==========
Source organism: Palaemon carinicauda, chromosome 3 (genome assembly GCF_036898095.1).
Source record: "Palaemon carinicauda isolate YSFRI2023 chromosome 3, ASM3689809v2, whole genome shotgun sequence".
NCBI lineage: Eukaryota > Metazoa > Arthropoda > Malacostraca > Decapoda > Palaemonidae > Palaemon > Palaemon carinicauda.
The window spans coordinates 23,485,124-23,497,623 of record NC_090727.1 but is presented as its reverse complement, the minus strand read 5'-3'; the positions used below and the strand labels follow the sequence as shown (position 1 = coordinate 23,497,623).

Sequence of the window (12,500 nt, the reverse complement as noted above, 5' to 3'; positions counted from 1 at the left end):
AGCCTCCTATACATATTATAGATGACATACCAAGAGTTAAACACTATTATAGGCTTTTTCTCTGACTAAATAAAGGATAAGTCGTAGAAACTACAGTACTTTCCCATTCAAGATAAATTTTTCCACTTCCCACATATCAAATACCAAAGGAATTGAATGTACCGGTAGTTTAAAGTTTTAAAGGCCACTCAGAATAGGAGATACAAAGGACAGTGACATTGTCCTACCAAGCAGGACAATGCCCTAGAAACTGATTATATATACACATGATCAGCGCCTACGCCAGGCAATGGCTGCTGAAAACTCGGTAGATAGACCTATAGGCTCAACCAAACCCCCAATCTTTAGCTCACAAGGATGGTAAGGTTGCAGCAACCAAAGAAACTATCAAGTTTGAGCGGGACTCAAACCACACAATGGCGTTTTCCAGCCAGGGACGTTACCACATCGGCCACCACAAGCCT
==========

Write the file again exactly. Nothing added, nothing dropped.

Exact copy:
Source organism: Palaemon carinicauda, chromosome 3 (genome assembly GCF_036898095.1).
Source record: "Palaemon carinicauda isolate YSFRI2023 chromosome 3, ASM3689809v2, whole genome shotgun sequence".
NCBI lineage: Eukaryota > Metazoa > Arthropoda > Malacostraca > Decapoda > Palaemonidae > Palaemon > Palaemon carinicauda.
The window spans coordinates 23,485,124-23,497,623 of record NC_090727.1 but is presented as its reverse complement, the minus strand read 5'-3'; the positions used below and the strand labels follow the sequence as shown (position 1 = coordinate 23,497,623).

Sequence of the window (12,500 nt, the reverse complement as noted above, 5' to 3'; positions counted from 1 at the left end):
AGCCTCCTATACATATTATAGATGACATACCAAGAGTTAAACACTATTATAGGCTTTTTCTCTGACTAAATAAAGGATAAGTCGTAGAAACTACAGTACTTTCCCATTCAAGATAAATTTTTCCACTTCCCACATATCAAATACCAAAGGAATTGAATGTACCGGTAGTTTAAAGTTTTAAAGGCCACTCAGAATAGGAGATACAAAGGACAGTGACATTGTCCTACCAAGCAGGACAATGCCCTAGAAACTGATTATATATACACATGATCAGCGCCTACGCCAGGCAATGGCTGCTGAAAACTCGGTAGATAGACCTATAGGCTCAACCAAACCCCCAATCTTTAGCTCACAAGGATGGTAAGGTTGCAGCAACCAAAGAAACTATCAAGTTTGAGCGGGACTCAAACCACACAATGGCGTTTTCCAGCCAGGGACGTTACCACATCGGCCACCACAAGCCT